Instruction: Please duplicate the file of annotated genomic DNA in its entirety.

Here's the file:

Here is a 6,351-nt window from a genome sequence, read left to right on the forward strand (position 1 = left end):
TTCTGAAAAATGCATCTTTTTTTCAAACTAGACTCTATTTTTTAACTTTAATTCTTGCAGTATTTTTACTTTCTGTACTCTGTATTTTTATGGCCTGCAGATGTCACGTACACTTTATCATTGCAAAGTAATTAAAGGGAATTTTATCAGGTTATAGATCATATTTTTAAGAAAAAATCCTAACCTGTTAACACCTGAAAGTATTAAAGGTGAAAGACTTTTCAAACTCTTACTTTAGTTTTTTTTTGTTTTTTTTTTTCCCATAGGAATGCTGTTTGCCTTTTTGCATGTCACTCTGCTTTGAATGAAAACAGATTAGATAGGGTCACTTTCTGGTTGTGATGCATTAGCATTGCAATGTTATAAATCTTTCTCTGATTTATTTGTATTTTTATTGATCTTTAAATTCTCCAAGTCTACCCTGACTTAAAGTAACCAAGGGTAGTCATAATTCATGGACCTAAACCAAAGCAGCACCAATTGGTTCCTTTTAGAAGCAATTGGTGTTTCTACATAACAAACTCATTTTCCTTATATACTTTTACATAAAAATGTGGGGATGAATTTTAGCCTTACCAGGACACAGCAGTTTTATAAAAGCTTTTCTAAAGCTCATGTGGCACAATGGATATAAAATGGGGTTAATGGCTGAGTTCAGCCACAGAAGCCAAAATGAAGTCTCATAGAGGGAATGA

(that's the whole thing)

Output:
Here is a 6,351-nt window from a genome sequence, read left to right on the forward strand (position 1 = left end):
TTCTGAAAAATGCATCTTTTTTTCAAACTAGACTCTATTTTTTAACTTTAATTCTTGCAGTATTTTTACTTTCTGTACTCTGTATTTTTATGGCCTGCAGATGTCACGTACACTTTATCATTGCAAAGTAATTAAAGGGAATTTTATCAGGTTATAGATCATATTTTTAAGAAAAAATCCTAACCTGTTAACACCTGAAAGTATTAAAGGTGAAAGACTTTTCAAACTCTTACTTTAGTTTTTTTTTGTTTTTTTTTTTCCCATAGGAATGCTGTTTGCCTTTTTGCATGTCACTCTGCTTTGAATGAAAACAGATTAGATAGGGTCACTTTCTGGTTGTGATGCATTAGCATTGCAATGTTATAAATCTTTCTCTGATTTATTTGTATTTTTATTGATCTTTAAATTCTCCAAGTCTACCCTGACTTAAAGTAACCAAGGGTAGTCATAATTCATGGACCTAAACCAAAGCAGCACCAATTGGTTCCTTTTAGAAGCAATTGGTGTTTCTACATAACAAACTCATTTTCCTTATATACTTTTACATAAAAATGTGGGGATGAATTTTAGCCTTACCAGGACACAGCAGTTTTATAAAAGCTTTTCTAAAGCTCATGTGGCACAATGGATATAAAATGGGGTTAATGGCTGAGTTCAGCCACAGAAGCCAAAATGAAGTCTCATAGAGGGAATGA